Fried Deviled Eggs.
Cook's Corner

What Came First: The Chicken Or The Egg?

Last month’s recipes were all about different ways to cook chicken. This month’s recipes are all about different ways to cook eggs.

Given that, I would like to address the question of what came first: the chicken or the egg? We all know the debate of, “How did the egg get here if there was not a chicken?” My research says the egg came first. So where did the egg come from? That has been traced back to the dinosaur days. Birds evolved from feathered dinosaurs. Dinosaurs came from reptiles. Reptiles came from the ocean, and so forth.

Back to the question; about 150 million years ago, small, feathered dinosaurs existed and evolved into birds. Two birds that were not chickens created the chicken egg. So, there you have it, the egg came first!

In addition to my bird theory, here is another tidbit of information about birds. A group of chickens is called a flock; a group of hens is called a brood; a group of chicks is called a clutch; a group of geese is called a gaggle; a group of quail is called a covey; a group of turkeys is called a rafter; and a group of crows is called a murder. Wow, I never knew that about crows! 

 Now that we got that cleared up, let’s try out these amazing recipes! These fried deviled eggs are fantastic. Who would have thought of deep-frying deviled eggs? The smoked sausage and spinach frittata is a change of pace from the normal egg casserole.

Fried Deviled Eggs (top photo)

Egg Filling Ingredients:

8 large eggs boiled 

3 tablespoons mayonnaise

1 teaspoon Dijon mustard

1 teaspoon hot sauce

Salt and pepper to taste

8 pepperoni slices

Bread Coating Ingredients:

½ cup flour

½ cup corn meal

½ cup finely ground parmesan cheese

1 cup milk

1 (additional) cup flour



Oil for deep fryer


 After you have boiled your eggs, cool in ice water. Peel eggs and cut in half lengthwise. Carefully scoop out yolks and place into a small mixing bowl. Mash yolks really good with a fork. Add mayonnaise, mustard and hot sauce. Mix well. Add salt and pepper to taste. Set yolk mixture aside. 

 Prepare your bread coating by mixing the ½ cup flour, ½ cup corn meal and ½ cup parmesan cheese together. Now for the tricky part. Very gently dredge each egg white in remaining cup of flour. Next, gently dip floured egg whites into the cup of milk. Again, very gently dredge the wet egg whites into the bread coating. If there is a lot of breading in egg well, scoop some out. You may also experience some of your egg whites breaking. If that happens, still fry the broken ones.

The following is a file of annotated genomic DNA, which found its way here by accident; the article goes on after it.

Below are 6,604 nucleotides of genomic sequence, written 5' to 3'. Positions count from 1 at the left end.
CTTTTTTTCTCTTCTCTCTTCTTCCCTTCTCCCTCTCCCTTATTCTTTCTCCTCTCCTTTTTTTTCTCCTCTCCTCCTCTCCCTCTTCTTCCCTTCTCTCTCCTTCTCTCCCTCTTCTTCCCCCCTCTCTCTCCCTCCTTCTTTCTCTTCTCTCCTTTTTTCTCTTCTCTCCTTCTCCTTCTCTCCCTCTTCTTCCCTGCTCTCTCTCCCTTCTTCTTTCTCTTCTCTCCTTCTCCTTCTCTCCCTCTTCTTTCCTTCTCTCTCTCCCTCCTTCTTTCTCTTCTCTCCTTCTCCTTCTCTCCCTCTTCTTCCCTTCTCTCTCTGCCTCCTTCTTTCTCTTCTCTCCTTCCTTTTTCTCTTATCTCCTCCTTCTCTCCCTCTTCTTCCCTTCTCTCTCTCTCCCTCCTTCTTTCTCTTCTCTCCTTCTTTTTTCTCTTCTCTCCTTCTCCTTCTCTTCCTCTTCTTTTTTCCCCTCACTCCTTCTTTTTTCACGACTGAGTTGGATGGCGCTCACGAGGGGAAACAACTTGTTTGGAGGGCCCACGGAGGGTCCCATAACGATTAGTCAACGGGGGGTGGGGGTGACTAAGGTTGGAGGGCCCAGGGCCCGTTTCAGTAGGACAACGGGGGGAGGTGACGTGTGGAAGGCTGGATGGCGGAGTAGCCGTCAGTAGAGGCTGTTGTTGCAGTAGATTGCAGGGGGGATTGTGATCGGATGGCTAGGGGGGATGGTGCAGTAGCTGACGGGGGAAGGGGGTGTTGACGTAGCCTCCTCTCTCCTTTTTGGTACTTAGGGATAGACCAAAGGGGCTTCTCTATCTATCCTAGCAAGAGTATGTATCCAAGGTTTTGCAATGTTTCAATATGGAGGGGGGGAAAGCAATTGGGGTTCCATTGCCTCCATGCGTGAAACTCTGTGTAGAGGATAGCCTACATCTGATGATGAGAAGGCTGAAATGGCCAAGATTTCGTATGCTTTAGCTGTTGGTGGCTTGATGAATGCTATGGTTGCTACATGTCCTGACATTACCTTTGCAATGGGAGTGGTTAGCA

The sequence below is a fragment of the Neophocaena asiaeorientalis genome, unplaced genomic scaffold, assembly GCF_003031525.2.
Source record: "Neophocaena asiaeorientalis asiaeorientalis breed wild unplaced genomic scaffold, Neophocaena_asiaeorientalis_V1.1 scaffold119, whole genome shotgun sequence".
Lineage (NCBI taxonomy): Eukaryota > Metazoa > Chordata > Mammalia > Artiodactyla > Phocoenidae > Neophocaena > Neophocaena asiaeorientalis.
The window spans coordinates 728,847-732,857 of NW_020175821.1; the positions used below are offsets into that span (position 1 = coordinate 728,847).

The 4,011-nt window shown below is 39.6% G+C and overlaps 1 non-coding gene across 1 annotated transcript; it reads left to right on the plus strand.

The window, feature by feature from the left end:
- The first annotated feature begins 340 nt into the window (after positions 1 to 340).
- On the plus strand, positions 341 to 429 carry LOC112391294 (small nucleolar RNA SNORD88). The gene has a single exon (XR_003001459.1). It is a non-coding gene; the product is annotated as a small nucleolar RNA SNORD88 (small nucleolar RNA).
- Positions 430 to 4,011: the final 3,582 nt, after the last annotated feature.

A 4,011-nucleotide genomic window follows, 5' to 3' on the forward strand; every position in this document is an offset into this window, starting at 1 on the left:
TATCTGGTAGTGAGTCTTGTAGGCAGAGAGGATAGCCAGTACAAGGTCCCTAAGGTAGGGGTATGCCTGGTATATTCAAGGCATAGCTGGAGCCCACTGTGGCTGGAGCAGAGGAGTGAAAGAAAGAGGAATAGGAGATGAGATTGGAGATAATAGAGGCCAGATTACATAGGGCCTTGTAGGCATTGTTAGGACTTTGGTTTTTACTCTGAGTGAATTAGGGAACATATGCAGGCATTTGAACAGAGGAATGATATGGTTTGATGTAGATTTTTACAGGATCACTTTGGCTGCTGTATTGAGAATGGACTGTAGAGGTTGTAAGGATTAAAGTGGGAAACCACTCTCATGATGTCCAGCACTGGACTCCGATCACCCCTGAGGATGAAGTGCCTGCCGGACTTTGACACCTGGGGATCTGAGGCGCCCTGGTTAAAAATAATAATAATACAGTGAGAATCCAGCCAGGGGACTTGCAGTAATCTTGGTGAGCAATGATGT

Once your oil is hot, with a slotted metal spoon, gently place your breaded egg white into hot grease and fry until golden brown. With your slotted spoon, remove fried egg whites and let cool. 

 To fill your fried eggs, first add one slice pepperoni into each fried egg. Next add a teaspoon of the egg filling. Top with chives.

Spinach and smoked sausage frittata.
Spinach and smoked sausage frittata.

Spinach and Smoked Sausage Frittata


2 tablespoons butter

½ small onion, chopped

½ red pepper

14 ounces smoked sausage, chopped to bite size

1 teaspoon minced garlic (may substitute with garlic powder)

8 eggs

½ cup grated parmesan cheese

1 teaspoon Worcestershire sauceSalt and pepper to taste

1 tomato, thinly sliced

10 ounces fresh spinach

Fresh mushrooms (optional)


Preheat oven to 400 degrees Fahrenheit.

Melt butter in a 10-inch, oven-safe skillet.

Sautee onions, peppers, smoked sausage and minced garlic. Turn off heat and set aside. 

In a separate bowl, whisk eggs, add parmesan cheese, Worcestershire sauce, salt and pepper.

Pour egg mixture in with sautéed onions, peppers and sausage. Mix.

Evenly distribute tomatoes and fresh spinach on top of egg mixture in skillet. 

Use a fork to press spinach and tomatoes slightly down into eggs, and then top with (optional) mushrooms.

Carefully place skillet in the oven and bake for 15-20 minutes. Test with fork to ensure eggs are completely cooked before removing from oven. Let frittata rest 5-10 minutes before cutting into pie slices.

Egg Facts

1. A large egg contains 70 calories and 5 grams of fat.

2. Egg yolks and whites have the same amount of protein.

3. Chicken earlobes will indicate the color of egg they will lay.

4. Richer color egg yolks are more nutritious.

5. If the egg floats in water, dispose of it. It is an old egg.

6. Brown eggs are more expensive because these hens are larger and require more food.

7. New studies show that the dietary cholesterol found in eggs only has a modest effect on blood cholesterol.

8. You can safely eat three eggs a day.

9. Wash your eggs! Salmonella is known to be on the outside of the egg. Eggs are laid from the same passage from which the feces is excreted.

10. Blue eggs resulted from a virus found in eggs 500 years ago. This changed the pigment.

(Egg Facts 1-10, Olivia Tarantino, Healthy Eating November 17, 2020)

11. Bring eggs to room temperature lying on their side. Boil eggs lying on their side. This will center the yolks.

 12. If you can spin your egg, it is hard boiled. If it does not spin, it is not hard boiled.

Top photo: Fried Deviled Eggs.

MaryAnn Kuper is a cook on an American Commercial Barge Line towboat.